Pittsburgh Water and Sewer Authority

Andrew Russell / Tribune-Review

It’s been a busy couple of weeks for the beleaguered Pittsburgh Water and Sewer Authority.

An-Li Herring / 90.5 WESA

Maintaining safe drinking water requires rigorous testing, and regulations from the Pennsylvania Department of Environmental Protection and the Environmental Protection Agency require reports on those tests at regular intervals: some daily, some monthly, some yearly.

90.5 WESA

The group hired by the city to make recommendations on how to restructure the Pittsburgh Water and Sewer Authority has released its final report.

Sarah Kovash / 90.5 WESA

A new measure from state Rep. Dom Costa of Pittsburgh would add extra state control over the Pittsburgh Water and Sewer Authority.

The struggling PWSA has dealt with many financial challenges over the years, and Costa says there should be an oversight committee in place to approve budgets. He's proposing a system similar to Act 47, which has overseen the city's finances for 14 years.

Liz Reid / 90.5 WESA

The Pittsburgh Water and Sewer Authority is setting aside $1.8 million to assist low-income customers by replacing the private portions of their lead service lines.

Margaret J. Krauss / 90.5 WESA

Pittsburgh Water and Sewer Authority can fix its delivery systems, manage its debt, and provide clean, safe drinking water while remaining under public control, according to recommendations from consultant Infrastructure Management Group, Inc.

Margaret J. Krauss / 90.5 WESA

Base water rates in Pittsburgh will increase by 49 percent by 2020. The board of the Pittsburgh Water and Sewer Authority also approved significant increases to 2018 capital and operating budgets in a special meeting Wednesday morning.

Kathleen J. Davis / 90.5 WESA

About a hundred members of the public attended the final opportunity to weigh in on what might be included in a consultant’s recommendations for restructuring the Pittsburgh Water and Sewer Authority.

The city hired Infrastructure Management Group in April to decide how to best address widespread problems at the struggling authority.

Kathleen J. Davis / 90.5 WESA

An audit of the Pittsburgh Water and Sewer Authority shows an urgent need for immediate action on several fronts, including addressing the organization's more than $750 million in debt, crumbling infrastructure and lack of leadership. 

The report, which covers Jan. 1, 2014 to June 30, 2017, was conducted by State Auditor General Eugene DePasquale.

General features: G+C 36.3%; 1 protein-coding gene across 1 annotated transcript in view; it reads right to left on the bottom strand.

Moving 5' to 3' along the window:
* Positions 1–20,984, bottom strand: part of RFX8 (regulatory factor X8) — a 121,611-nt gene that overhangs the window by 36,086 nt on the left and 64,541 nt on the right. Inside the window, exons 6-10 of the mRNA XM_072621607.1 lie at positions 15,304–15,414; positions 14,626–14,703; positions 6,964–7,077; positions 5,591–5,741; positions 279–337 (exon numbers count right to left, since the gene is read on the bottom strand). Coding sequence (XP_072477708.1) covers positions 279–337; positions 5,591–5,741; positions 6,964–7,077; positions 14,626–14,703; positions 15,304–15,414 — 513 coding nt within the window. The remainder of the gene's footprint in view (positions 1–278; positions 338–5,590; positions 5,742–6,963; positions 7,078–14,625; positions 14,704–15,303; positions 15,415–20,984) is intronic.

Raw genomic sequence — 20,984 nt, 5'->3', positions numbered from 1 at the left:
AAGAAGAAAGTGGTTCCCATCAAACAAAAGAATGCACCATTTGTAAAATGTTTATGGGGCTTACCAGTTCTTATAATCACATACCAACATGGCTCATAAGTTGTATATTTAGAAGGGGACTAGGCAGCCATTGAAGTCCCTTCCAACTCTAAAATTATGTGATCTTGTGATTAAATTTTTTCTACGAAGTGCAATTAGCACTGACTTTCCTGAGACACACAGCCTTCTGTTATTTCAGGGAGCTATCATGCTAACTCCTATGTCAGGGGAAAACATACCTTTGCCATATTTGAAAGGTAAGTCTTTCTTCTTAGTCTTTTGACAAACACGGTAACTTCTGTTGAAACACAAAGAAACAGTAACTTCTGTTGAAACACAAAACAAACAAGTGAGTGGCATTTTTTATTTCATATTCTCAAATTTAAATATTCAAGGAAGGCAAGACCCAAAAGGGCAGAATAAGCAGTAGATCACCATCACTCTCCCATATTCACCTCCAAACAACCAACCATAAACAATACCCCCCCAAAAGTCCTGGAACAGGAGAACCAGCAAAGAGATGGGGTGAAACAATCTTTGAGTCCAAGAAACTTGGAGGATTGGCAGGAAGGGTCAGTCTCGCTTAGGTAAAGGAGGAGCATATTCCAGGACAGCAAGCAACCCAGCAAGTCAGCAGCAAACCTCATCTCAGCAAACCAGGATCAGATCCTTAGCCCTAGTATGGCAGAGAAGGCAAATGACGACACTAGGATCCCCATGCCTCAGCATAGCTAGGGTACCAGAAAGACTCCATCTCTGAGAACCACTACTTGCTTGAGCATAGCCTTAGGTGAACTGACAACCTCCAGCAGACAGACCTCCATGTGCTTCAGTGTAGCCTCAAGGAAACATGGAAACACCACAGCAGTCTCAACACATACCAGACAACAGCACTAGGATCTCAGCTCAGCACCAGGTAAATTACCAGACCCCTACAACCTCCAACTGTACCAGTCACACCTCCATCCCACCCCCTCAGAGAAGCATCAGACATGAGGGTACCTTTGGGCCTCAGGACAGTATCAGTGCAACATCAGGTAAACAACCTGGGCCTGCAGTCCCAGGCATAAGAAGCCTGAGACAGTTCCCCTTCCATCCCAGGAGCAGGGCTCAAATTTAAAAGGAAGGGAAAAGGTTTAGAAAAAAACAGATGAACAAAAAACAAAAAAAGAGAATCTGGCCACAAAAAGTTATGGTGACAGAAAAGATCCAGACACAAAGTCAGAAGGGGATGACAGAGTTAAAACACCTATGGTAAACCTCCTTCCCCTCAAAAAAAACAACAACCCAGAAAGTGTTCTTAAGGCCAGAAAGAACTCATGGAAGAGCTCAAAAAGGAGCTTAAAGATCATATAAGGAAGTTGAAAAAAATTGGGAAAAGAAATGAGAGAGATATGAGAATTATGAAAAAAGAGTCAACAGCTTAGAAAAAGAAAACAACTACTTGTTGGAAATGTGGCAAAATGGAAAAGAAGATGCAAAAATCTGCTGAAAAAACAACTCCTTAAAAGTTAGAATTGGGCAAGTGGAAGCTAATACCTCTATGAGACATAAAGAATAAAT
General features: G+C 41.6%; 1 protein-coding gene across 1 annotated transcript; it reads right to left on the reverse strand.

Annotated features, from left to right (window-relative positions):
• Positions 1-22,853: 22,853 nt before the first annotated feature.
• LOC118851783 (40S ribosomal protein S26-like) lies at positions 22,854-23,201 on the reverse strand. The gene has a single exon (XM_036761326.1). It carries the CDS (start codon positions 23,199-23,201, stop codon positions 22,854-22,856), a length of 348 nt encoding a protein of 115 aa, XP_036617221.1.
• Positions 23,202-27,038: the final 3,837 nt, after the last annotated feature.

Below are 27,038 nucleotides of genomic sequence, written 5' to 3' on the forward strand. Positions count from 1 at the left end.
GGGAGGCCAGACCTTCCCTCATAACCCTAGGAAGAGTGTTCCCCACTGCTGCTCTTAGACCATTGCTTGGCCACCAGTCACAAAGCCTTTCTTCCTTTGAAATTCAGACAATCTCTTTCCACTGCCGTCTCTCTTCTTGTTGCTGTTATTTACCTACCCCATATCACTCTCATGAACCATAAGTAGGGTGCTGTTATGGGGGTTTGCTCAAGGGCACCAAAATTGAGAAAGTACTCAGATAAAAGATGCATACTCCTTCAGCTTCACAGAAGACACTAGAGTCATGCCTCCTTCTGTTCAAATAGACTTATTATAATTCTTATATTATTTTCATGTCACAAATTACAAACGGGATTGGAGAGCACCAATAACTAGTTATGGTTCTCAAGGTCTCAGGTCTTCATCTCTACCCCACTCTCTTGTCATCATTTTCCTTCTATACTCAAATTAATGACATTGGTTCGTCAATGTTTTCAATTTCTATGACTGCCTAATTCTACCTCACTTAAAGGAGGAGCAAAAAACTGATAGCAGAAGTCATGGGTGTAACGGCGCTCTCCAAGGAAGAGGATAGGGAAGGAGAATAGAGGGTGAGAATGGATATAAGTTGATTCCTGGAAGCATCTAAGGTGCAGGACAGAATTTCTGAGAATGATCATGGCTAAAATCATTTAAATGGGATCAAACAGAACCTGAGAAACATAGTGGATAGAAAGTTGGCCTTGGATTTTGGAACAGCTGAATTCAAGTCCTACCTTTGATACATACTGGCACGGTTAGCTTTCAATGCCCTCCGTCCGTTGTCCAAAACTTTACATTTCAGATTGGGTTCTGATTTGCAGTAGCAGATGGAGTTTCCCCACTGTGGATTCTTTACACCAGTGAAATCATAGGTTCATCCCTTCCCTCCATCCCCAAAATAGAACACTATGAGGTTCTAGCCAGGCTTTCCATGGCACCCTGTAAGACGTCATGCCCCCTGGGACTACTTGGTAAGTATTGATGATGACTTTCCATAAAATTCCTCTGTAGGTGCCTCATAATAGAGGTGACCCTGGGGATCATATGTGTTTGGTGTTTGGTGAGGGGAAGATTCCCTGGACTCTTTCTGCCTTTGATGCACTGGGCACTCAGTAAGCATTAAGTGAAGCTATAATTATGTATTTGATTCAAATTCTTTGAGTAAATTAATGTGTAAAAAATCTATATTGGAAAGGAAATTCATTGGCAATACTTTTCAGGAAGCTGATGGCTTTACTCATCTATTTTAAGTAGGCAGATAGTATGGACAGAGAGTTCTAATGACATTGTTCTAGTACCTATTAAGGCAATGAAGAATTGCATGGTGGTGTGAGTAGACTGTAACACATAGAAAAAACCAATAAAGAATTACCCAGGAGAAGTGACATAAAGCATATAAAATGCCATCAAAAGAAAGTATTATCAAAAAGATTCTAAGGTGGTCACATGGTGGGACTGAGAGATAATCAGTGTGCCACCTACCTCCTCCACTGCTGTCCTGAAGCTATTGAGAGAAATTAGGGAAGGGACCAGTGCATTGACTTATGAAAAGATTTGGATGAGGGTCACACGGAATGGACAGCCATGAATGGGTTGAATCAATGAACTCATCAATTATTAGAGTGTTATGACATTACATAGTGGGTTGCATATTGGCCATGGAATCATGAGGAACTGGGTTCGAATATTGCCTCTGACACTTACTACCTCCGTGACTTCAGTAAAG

"I don't believe that this is rising to some level of corruption," he said. "I think this was a bad setup from the beginning that led to a path of bad results."

Jake Savitz / 90.5 WESA

The Pittsburgh Water and Sewer Authority has approved a moratorium on water shutoffs to help low-income residents who rely on radiators in the winter months. Shutoffs for customers 250 percent below the federal poverty level will be barred from Dec. 1 to March 30.

PWSA interim executive director Bob Weimar said this is the first step in creating fair-payment policies within the authority.

Jake Savitz / 90.5 WESA

Pittsburgh Water and Sewer Authority was ordered to speed up its work on major infrastructure projects Wednesday when the state’s Department of Environmental Protection issued an administrative order aimed at ensuring consistent water volume and water pressure in the system.

Skitterphoto / Pixabay

A new policy to help low-income residents pay their water bills during the winter months is in the works, Pittsburgh Water and Sewer Authority board members said Thursday. 

The PWSA's recently formed affordability committee will help develop the fair payment policy.

The board considered a complete moratorium last month on water shutoffs between December and March for low-income residents who can't pay their bills but also rely on radiators heat their homes.

Deanna Garcia / 90.5 WESA

The Pittsburgh Water and Sewer Authority is considering a temporary moratorium to prohibit all water shutoffs this winter for residential customers who don’t pay their water bills.

 

The moratorium, which would last from December through March, is meant to help customers who rely on radiators to heat their homes, but cannot afford the cost of water.

Margaret Krauss / 90.5 WESA

It’s been a rough couple of years for water in Pittsburgh: flush and boil advisories, billing issues and elevated lead levels, all stemming, in part, from a lack of investment in the organization as a whole over the past couple of decades. 

An-Li Herring / 90.5 WESA

In seven locations throughout the city, fire hydrants are continually spewing water --- more than 15 million gallons of water.

Jake Savitz / 90.5 WESA

While federal and state environmental regulators are in town this week examining the Pittsburgh Water and Sewer Authority’s treatment processes, a city-hired consultant is working on its final recommendations to completely restructure the agency.